Los Angeles has become the first major school system in the United States to mandate COVID-19 vaccination for all students 12 and older. Polls show, however, that many parents are reluctant to have their children vaccinated, and some may decide to keep their children home for online learning or transfer them to other schools, according to the Times. One board member told the Times that after Thursday’s vote, about 60% of the emails he received opposed the mandate. The anti-vax groups include rich, white, liberal parents who oppose childhood vaccinations; conservative activists who have targeted the COVID-19 vaccines; and poor Black and Hispanic families who don’t trust the medical establishment, the Times notes.
L.A.’s Board of Education voted unanimously Thursday to require all students 12 and older to be vaccinated before they can attend in-person classes, The New York Times reports. The school district is the second largest in the nation, and the mandate affects some 460,000 students, including those in independent charter schools housed in district buildings.
The highly contagious Delta variant of COVID-19 is widespread across the United States. Vaccination is needed to ensure schools can stay open, Megan Reilly, interim schools superintendent says. “We owe this child his senior year,” Reilly says peaking about a 12th-grade athlete.
Vaccinations are already required for teachers and staff.
According to the Los Angeles County Department of Public Health, 58% of 12- to 18-year-olds have received at least one vaccine dose.
Some parents will oppose any mandate because no vaccine for children ages 12 to 15 has received full government approval. The U.S. Food and Drug Administration has approved the Pfizer vaccine on an emergency basis for older children and might grant full approval this year. (No COVID-19 vaccine has been approved for children under 12). However, in an interview published Friday vaccine maker, BioNTech shared that they are nearly ready to seek approval of the Pfizer vaccine in children as young as five years old. The request could be made as soon as a few weeks from now.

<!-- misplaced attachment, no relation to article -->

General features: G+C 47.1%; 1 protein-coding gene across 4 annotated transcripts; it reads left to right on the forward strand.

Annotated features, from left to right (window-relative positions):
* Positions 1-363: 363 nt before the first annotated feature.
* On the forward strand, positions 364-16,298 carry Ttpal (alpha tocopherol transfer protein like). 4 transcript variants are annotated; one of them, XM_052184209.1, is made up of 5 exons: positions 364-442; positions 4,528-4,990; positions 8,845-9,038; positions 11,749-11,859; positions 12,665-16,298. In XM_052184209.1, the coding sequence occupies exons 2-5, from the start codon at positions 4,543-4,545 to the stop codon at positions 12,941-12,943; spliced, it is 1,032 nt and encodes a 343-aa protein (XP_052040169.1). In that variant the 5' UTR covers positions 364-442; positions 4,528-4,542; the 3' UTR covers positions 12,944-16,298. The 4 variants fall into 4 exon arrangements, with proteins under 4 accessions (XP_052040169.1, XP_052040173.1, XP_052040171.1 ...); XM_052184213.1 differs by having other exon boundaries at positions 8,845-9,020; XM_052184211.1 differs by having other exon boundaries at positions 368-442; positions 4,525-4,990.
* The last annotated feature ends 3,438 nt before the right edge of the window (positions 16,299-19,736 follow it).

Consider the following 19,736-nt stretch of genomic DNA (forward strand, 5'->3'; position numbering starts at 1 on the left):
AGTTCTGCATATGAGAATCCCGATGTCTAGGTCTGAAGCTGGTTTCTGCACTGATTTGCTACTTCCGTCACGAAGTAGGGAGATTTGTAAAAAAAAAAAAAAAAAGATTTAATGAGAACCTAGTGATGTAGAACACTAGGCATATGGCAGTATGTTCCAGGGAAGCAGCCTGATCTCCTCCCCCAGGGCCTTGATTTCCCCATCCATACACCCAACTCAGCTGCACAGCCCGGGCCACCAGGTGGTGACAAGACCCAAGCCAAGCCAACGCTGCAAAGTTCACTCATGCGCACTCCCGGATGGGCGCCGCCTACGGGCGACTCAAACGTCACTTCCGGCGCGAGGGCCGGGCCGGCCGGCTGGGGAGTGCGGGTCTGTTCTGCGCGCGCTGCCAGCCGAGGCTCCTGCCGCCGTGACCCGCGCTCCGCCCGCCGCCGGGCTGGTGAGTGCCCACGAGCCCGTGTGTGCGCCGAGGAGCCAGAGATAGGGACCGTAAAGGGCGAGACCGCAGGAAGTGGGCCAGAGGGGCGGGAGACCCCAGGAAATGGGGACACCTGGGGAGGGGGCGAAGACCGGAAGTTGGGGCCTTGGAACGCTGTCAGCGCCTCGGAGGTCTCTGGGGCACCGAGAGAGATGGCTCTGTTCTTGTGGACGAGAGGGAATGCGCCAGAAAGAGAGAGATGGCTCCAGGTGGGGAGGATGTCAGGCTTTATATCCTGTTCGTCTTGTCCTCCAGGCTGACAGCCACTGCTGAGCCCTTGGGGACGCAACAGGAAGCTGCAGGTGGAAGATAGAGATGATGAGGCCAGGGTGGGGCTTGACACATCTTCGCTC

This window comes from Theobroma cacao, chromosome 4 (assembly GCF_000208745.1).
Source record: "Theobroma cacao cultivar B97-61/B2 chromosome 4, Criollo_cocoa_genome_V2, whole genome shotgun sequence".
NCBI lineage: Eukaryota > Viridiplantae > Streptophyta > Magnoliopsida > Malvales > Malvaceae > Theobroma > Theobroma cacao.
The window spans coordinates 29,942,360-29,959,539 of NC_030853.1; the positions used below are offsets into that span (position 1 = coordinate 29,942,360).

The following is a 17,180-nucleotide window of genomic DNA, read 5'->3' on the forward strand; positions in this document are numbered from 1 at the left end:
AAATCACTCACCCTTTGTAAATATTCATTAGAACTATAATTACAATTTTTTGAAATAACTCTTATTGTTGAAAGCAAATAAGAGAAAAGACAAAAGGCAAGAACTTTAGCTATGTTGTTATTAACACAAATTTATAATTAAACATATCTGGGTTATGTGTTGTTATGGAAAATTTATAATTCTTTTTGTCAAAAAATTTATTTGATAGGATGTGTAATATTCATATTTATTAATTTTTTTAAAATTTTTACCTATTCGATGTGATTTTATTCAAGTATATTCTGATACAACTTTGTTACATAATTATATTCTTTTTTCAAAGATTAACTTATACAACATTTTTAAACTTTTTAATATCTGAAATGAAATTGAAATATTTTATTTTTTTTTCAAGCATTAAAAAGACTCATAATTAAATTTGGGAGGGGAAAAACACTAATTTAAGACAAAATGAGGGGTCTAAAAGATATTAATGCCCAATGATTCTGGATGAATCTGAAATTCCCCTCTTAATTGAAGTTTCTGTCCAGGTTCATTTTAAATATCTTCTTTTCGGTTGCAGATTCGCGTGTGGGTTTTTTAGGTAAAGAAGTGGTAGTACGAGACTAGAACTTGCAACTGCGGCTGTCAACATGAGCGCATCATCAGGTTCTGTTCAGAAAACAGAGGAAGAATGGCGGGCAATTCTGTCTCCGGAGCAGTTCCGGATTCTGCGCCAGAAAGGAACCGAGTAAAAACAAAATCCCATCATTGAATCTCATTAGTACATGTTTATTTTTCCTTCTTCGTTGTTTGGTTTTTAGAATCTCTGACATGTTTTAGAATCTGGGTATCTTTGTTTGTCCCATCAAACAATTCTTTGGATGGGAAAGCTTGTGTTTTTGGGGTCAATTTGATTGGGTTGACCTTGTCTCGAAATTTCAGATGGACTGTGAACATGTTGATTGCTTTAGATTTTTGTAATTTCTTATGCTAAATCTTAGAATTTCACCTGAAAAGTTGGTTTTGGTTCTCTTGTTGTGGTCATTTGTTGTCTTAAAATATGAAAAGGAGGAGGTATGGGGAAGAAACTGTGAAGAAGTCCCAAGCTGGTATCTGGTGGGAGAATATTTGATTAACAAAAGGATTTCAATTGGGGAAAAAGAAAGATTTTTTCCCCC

The FDA released the following statement Friday regarding the vaccine for children:
“Just like every vaccine decision we’ve made during this pandemic, our evaluation of data on the use of COVID-19 vaccines in children will not cut any corners. Conducting clinical trials to determine an appropriate vaccine dose in children requires
additional work over that done in the adult studies, including ensuring that the vaccine dosage and formulation strength used is the appropriate one from the perspective of safety and generating an immune response. We have to let the science and data guide us. The FDA is working around the clock to support the process for making COVID-19 vaccines available for children.”
Another concern is a rare side effect of the Pfizer vaccine, called myocarditis, that affects the heart and disproportionately strikes young men, some public health experts have pointed out.
Reopen California Schools — which sued to prevent mask mandates, virus testing and quarantines — said on Thursday that numerous legal challenges to the vaccine mandate are expected.
While the vaccines cannot guarantee a virus-free school environment, vaccinated people are less likely to be infected with the coronavirus. And if they do get COVID-19, studies have shown they are far less likely to become seriously ill than unvaccinated people.
All states mandate childhood vaccines for school children, such as those for polio, measles, mumps, rubella and chickenpox, the Times notes.
But Angelica Ramos, 29, a mother of three public school students in South Los Angeles, tells the Times she would send her children to a charter school or home-school them before having them vaccinated.
“It shouldn’t be mandatory,” Ramos says. “It should be our decision.”
Other California cities have already approved a vaccine mandate or are considering one.
Whether other large cities will follow L.A.’s example remains to be seen. The mayors of New York City and Chicago have said
they don’t plan to mandate coronavirus vaccinations for school attendance, according to the Times.
In Los Angeles, students must have the first of two doses by Nov. 21. They need their second shot by Dec. 19 to begin the next semester. Those who turn 12 after that will have 30 days to get their first shot, according to the news report.
L.A.’s teachers’ union supports the vaccine mandate and continues to ask for aggressive quarantines for those exposed to the virus, the Times report.
“With so many educators being parents as well, we understand that many questions and concerns exist around the vaccine,” Cecily Myart-Cruz, union president, says in a statement. “But these questions should not take away from the critical step that will keep our schools safer and help protect the most vulnerable among us, including children too young to be vaccinated.”
The FDA recommends that parents of young children, especially those under 12 who are unable to get vaccinated do the following to protect them from the virus:
- get vaccinated
- wear masks
- follow recommended precautions